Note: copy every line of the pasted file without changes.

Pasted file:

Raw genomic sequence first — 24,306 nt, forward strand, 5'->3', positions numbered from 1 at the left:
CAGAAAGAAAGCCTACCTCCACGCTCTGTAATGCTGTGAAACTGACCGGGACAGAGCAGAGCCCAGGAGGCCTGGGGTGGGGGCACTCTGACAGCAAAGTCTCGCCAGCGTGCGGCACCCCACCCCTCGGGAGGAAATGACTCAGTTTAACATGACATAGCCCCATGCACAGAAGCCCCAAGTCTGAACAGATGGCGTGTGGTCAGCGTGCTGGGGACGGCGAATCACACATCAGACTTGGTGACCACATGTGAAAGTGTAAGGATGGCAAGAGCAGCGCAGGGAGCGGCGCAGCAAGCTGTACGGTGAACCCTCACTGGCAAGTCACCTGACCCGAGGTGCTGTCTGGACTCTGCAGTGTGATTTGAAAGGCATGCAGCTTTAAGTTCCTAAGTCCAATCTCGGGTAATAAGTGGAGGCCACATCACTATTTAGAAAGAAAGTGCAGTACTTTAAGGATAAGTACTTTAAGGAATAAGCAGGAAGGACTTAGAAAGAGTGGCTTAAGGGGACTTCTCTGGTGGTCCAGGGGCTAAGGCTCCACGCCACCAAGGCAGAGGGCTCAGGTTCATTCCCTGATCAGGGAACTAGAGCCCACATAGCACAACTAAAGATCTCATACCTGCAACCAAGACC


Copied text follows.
Raw genomic sequence first — 24,306 nt, forward strand, 5'->3', positions numbered from 1 at the left:
CAGAAAGAAAGCCTACCTCCACGCTCTGTAATGCTGTGAAACTGACCGGGACAGAGCAGAGCCCAGGAGGCCTGGGGTGGGGGCACTCTGACAGCAAAGTCTCGCCAGCGTGCGGCACCCCACCCCTCGGGAGGAAATGACTCAGTTTAACATGACATAGCCCCATGCACAGAAGCCCCAAGTCTGAACAGATGGCGTGTGGTCAGCGTGCTGGGGACGGCGAATCACACATCAGACTTGGTGACCACATGTGAAAGTGTAAGGATGGCAAGAGCAGCGCAGGGAGCGGCGCAGCAAGCTGTACGGTGAACCCTCACTGGCAAGTCACCTGACCCGAGGTGCTGTCTGGACTCTGCAGTGTGATTTGAAAGGCATGCAGCTTTAAGTTCCTAAGTCCAATCTCGGGTAATAAGTGGAGGCCACATCACTATTTAGAAAGAAAGTGCAGTACTTTAAGGATAAGTACTTTAAGGAATAAGCAGGAAGGACTTAGAAAGAGTGGCTTAAGGGGACTTCTCTGGTGGTCCAGGGGCTAAGGCTCCACGCCACCAAGGCAGAGGGCTCAGGTTCATTCCCTGATCAGGGAACTAGAGCCCACATAGCACAACTAAAGATCTCATACCTGCAACCAAGACC